Altmann Micro Machines Tera-Player Review
The lack of screen is indeed a pro and cons issue. Personally, it wasn’t a big issue for me to deal with since I don’t need to have 10,000 different songs stored on my DAP at one time. I listen to my music on an album basis, and so having 10 different albums would suffice for one week of listening time. But I realize that this is not the case with the majority of people who likes to have 500 different albums on their Ipod at any time. This is indeed a big minus with the Tera, but on the other hand the lack of screen again makes it a really though DAP. I’m never scared about accidentally dropping or stepping on the Tera (you know those things happen, right?).
Finally, the limited power output of the headphone amplifier. This was another big deal to me as I am a big time headphone user. No I didn’t test the Tera with the Koss Porta Pro (I probably should, but I’ve never thought about the Koss too highly). I would expect the Tera to be able to drive relatively easy headphones like the Sennheiser HD25-1 but it doesn’t! As a result, I’m stuck to using my IEMs with the Tera. Still a very good combination and IEMs are far more resolving than the average portable headphones, but it would’ve been good if we can have more power. Of course you can add in a portable amp to the Tera (simply use headphone out), but then you add bulk to the package. Maybe with something like the RSA Mustang you can have a nice little stack that can drive big full size headphones.
The price is definitely not easy to swallow. But if you think about it, from the days of the first RWA Imod + portable amplifier stack, it’s not that uncommon to see a portable rig that costs over $1,000. Personally, I don’t have that sort of money, but again I don’t think Charles is interested in making a player for the masses.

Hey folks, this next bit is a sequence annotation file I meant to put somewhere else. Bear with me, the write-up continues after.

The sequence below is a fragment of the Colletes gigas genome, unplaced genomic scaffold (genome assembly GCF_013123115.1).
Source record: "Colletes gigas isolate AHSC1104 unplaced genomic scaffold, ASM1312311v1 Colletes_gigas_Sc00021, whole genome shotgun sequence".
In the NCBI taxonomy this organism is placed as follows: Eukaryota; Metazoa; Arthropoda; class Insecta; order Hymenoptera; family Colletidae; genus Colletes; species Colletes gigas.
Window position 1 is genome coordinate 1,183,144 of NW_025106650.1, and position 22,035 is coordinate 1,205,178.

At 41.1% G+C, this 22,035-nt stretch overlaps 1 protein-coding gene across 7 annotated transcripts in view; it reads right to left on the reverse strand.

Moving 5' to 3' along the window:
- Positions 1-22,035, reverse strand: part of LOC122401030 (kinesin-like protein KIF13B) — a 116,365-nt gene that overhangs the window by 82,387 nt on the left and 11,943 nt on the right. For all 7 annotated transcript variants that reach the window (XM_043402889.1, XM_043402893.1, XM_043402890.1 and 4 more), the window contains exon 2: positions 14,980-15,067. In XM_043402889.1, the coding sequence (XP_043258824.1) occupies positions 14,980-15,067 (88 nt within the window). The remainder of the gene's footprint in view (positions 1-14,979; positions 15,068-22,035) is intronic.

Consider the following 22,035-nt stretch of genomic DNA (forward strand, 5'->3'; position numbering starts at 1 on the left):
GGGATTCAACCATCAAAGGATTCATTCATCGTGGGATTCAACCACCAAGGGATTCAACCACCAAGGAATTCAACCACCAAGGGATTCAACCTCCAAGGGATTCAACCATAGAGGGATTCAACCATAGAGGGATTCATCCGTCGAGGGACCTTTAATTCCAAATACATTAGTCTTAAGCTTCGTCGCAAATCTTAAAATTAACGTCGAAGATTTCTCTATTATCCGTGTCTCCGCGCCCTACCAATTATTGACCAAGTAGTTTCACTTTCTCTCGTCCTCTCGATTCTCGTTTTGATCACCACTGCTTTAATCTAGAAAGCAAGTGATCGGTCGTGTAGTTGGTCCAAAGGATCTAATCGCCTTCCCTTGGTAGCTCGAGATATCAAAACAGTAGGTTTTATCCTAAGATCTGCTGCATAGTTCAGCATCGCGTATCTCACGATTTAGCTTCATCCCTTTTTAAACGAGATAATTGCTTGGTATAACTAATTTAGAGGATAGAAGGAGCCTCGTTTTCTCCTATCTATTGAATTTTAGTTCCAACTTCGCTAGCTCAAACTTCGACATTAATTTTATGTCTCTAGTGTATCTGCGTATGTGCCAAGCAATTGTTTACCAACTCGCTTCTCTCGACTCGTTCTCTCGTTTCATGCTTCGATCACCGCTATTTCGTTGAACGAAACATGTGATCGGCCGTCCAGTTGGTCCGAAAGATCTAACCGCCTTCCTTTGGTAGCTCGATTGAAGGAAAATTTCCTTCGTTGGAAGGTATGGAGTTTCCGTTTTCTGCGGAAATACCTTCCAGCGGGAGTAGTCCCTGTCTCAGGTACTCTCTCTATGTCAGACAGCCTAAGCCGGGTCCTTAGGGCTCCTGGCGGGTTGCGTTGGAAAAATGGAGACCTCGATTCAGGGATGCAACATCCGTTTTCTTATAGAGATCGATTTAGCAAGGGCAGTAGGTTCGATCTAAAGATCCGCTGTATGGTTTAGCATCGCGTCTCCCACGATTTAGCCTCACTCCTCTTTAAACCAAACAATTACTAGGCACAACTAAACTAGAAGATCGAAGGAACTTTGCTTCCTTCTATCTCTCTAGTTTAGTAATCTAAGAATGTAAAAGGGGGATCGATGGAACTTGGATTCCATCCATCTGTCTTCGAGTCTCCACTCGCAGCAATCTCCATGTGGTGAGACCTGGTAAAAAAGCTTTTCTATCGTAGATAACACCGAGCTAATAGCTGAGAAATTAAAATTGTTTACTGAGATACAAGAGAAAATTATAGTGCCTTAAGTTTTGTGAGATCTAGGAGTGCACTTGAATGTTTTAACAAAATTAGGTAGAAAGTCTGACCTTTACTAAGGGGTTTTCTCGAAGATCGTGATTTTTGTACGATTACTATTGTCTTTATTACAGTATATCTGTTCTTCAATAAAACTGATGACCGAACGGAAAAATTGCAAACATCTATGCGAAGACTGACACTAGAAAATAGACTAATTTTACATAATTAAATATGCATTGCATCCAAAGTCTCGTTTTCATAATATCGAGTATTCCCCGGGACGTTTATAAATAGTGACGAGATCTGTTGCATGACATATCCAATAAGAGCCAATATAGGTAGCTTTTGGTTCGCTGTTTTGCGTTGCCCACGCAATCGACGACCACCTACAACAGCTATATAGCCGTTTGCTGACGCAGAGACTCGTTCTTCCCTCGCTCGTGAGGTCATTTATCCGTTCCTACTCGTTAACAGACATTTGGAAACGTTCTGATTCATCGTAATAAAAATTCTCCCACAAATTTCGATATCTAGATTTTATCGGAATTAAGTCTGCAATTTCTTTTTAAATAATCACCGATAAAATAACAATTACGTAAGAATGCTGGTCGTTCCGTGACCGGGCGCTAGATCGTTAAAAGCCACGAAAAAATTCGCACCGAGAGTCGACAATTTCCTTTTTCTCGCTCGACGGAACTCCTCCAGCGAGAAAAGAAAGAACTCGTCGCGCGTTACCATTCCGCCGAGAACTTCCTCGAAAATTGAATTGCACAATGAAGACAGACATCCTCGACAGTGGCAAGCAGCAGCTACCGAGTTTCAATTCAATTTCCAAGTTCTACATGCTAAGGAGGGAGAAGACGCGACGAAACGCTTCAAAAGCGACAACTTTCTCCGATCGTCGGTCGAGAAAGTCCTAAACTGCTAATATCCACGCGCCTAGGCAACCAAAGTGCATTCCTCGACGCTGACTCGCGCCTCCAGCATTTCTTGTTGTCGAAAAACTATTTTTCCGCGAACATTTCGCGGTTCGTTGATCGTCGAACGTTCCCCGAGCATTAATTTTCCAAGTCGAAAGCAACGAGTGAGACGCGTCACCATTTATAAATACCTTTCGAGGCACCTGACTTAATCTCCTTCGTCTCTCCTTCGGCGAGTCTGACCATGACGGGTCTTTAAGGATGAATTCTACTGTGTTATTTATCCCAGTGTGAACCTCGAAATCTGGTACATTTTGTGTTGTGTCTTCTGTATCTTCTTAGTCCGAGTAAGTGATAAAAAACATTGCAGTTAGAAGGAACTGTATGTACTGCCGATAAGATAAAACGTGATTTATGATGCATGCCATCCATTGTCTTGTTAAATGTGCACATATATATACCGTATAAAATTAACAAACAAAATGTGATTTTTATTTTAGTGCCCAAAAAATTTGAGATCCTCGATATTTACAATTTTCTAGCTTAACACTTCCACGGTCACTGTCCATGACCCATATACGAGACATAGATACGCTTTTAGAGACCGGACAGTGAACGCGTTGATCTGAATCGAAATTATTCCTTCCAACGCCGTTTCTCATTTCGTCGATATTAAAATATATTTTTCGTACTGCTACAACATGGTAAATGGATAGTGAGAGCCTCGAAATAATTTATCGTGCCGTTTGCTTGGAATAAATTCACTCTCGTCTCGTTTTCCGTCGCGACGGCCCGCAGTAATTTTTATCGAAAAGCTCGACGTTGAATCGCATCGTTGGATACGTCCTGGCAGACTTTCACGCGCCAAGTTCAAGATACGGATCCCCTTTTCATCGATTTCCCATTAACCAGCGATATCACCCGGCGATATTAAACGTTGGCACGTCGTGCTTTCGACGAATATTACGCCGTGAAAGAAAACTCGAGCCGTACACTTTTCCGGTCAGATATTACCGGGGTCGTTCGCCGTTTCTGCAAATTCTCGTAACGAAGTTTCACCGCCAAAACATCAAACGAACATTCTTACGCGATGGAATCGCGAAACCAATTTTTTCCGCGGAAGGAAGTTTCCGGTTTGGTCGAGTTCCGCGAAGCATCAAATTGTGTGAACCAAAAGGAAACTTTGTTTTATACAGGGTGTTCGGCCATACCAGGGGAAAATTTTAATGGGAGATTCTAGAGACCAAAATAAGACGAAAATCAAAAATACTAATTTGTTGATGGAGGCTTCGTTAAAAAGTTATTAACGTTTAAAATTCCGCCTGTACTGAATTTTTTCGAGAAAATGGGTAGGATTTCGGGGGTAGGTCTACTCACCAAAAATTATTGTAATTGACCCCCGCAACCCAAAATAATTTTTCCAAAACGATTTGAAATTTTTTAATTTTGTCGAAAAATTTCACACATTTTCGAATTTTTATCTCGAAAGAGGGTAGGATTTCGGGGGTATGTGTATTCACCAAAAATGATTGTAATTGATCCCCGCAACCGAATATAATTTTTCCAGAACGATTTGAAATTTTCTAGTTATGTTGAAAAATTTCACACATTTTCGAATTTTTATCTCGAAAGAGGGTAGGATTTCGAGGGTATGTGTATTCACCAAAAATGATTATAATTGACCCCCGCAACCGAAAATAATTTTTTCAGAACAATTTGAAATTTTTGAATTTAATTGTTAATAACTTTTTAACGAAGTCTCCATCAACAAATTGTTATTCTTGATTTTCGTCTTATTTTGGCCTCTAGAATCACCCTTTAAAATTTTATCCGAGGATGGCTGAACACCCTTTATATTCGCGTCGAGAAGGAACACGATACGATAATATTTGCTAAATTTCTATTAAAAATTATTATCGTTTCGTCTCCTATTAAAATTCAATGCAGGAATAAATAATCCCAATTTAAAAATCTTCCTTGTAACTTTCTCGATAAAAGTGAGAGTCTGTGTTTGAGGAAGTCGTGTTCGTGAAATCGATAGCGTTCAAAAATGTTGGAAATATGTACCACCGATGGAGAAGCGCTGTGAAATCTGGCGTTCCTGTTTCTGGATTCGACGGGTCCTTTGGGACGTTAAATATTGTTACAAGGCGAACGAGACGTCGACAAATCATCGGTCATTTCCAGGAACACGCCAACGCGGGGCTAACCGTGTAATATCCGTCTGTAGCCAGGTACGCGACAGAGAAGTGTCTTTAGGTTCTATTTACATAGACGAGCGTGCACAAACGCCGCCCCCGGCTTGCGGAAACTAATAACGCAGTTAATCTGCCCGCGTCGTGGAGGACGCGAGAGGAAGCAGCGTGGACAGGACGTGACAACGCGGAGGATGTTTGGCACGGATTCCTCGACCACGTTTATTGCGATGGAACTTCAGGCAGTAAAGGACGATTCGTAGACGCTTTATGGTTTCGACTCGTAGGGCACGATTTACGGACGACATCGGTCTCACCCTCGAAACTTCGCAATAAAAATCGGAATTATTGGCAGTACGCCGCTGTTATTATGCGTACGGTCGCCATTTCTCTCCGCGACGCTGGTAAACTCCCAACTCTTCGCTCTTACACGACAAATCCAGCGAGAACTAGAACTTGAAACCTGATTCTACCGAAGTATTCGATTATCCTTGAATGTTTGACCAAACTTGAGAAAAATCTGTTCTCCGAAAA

Me: Any plans to include FLAC support?
Charles: No. Let me explain: I wanted (for myself) a small portable player, with a real
DAC, super-fidelity sound quality, rugged, no frills and long playtime. I also wanted high-resolution audio playback up to 24/192 kHz, which is theDVD-A standard.Now look at other ‘portable’ devices that claim to be capable of 192kHz playback.
1) there are very very few, just a couple maybe.
2) they are not pocket size, they are bag-sized, heavy and have low
Now how is it possible that a one-man developed product beats all others ? I have chosen a very small ARM chip with low power-consumption. But a small chip with low power consumption also means: small program memory, small data-memory. To get the performance I have written the software in ARM-assembler language which is extremely fast and very compact. However I don’t have enough memory to perform data-conversions from one file-format to another. Therefore I have chosen the .wav file format as it is the most simple and it is absolutely lossless.
Another advantage is that by not using any file conversion inside the
player, the playback routines can be finetuned to enable a very smooth and
regular power-consumption, which is important for sound quality.
Gear used for review
Tera-Player, CypherLabs AlgoRhythm Solo, Fostex HP-P1, Hifiman HM-801, JDSLabs O2, JDSLabs C421, JHAudio JH5Pro, Etymotics ER4P, Shure SE215, Sennheiser HD25-1, HD580, Superlux HD661.